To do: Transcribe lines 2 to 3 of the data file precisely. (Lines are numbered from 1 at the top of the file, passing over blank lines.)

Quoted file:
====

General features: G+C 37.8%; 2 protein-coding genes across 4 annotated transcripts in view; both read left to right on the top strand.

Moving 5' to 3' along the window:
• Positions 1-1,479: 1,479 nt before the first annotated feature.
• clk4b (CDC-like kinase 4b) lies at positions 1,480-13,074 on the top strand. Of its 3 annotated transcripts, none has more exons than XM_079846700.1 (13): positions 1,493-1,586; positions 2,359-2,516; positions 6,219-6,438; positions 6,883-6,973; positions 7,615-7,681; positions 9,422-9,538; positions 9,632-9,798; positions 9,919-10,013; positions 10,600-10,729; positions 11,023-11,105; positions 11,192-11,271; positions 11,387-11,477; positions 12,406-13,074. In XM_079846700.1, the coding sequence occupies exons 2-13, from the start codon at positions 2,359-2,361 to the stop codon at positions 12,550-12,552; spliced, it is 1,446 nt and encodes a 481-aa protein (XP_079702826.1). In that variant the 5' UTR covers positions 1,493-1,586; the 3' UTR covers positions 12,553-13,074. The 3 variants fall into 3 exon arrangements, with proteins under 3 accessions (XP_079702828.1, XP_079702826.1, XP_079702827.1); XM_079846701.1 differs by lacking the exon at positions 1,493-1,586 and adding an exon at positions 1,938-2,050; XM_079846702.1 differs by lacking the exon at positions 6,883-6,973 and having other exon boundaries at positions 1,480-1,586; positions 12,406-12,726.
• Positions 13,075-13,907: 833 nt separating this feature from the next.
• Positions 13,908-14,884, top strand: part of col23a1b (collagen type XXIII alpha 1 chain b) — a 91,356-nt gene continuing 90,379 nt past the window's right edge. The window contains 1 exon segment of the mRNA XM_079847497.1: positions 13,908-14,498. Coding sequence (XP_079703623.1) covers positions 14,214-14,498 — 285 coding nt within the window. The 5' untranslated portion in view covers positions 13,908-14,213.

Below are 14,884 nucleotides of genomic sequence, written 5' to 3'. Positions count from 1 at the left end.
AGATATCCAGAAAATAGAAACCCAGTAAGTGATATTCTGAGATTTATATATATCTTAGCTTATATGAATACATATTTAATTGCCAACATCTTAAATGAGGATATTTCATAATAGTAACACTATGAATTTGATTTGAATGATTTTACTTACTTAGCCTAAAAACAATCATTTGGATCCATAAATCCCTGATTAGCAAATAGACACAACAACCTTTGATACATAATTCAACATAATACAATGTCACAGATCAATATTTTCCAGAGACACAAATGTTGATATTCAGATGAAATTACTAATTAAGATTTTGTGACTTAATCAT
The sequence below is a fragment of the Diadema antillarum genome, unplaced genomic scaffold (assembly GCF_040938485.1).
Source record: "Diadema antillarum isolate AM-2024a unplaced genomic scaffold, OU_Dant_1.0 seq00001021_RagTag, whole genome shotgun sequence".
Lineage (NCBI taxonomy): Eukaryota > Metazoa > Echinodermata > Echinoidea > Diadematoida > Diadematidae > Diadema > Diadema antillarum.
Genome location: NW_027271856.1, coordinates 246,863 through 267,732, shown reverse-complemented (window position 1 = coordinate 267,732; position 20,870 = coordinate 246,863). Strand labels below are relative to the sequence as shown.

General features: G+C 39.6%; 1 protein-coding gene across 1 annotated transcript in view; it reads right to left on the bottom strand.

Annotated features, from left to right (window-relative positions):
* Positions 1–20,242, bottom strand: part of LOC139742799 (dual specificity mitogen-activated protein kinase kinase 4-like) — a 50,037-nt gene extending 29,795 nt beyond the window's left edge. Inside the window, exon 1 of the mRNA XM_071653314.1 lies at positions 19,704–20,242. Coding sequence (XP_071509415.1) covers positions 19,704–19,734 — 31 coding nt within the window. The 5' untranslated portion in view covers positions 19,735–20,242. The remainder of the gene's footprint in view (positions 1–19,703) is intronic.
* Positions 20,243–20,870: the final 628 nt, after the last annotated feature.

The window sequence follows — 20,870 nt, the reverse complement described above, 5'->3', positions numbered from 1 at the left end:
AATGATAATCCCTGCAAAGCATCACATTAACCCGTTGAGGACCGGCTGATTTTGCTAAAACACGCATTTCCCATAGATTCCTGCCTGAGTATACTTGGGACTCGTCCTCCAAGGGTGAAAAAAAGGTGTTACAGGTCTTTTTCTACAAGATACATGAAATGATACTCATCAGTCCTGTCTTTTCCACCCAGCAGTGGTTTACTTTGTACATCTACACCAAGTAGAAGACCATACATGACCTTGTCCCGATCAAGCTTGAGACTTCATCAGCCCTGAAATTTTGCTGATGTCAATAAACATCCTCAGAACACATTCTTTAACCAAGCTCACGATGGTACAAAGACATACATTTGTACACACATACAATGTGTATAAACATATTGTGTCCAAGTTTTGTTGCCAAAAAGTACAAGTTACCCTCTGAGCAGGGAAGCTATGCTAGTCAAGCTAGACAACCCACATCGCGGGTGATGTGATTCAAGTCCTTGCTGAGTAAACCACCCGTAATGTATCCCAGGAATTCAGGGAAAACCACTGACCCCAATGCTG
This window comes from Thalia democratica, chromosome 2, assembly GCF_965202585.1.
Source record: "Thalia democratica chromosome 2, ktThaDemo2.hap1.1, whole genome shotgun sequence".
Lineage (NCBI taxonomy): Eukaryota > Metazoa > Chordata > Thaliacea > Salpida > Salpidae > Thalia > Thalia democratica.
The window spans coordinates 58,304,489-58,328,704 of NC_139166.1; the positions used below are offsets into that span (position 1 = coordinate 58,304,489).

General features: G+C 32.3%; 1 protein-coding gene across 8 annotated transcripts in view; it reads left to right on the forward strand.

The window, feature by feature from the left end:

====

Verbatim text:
Moving 5' to 3' along the window:
• Positions 1-1,479: 1,479 nt before the first annotated feature.